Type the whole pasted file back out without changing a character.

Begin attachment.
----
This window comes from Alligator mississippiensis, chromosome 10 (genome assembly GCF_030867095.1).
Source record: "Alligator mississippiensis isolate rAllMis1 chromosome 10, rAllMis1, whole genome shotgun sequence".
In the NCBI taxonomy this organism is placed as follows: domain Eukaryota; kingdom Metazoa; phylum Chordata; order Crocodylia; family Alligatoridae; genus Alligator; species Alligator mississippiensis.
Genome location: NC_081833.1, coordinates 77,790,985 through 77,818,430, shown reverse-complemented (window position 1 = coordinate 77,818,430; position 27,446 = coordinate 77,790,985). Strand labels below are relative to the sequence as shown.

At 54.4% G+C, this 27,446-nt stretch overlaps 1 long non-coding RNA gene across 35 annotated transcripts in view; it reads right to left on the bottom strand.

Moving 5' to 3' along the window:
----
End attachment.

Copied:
This window comes from Alligator mississippiensis, chromosome 10 (genome assembly GCF_030867095.1).
Source record: "Alligator mississippiensis isolate rAllMis1 chromosome 10, rAllMis1, whole genome shotgun sequence".
In the NCBI taxonomy this organism is placed as follows: domain Eukaryota; kingdom Metazoa; phylum Chordata; order Crocodylia; family Alligatoridae; genus Alligator; species Alligator mississippiensis.
Genome location: NC_081833.1, coordinates 77,790,985 through 77,818,430, shown reverse-complemented (window position 1 = coordinate 77,818,430; position 27,446 = coordinate 77,790,985). Strand labels below are relative to the sequence as shown.

At 54.4% G+C, this 27,446-nt stretch overlaps 1 long non-coding RNA gene across 35 annotated transcripts in view; it reads right to left on the bottom strand.

Moving 5' to 3' along the window: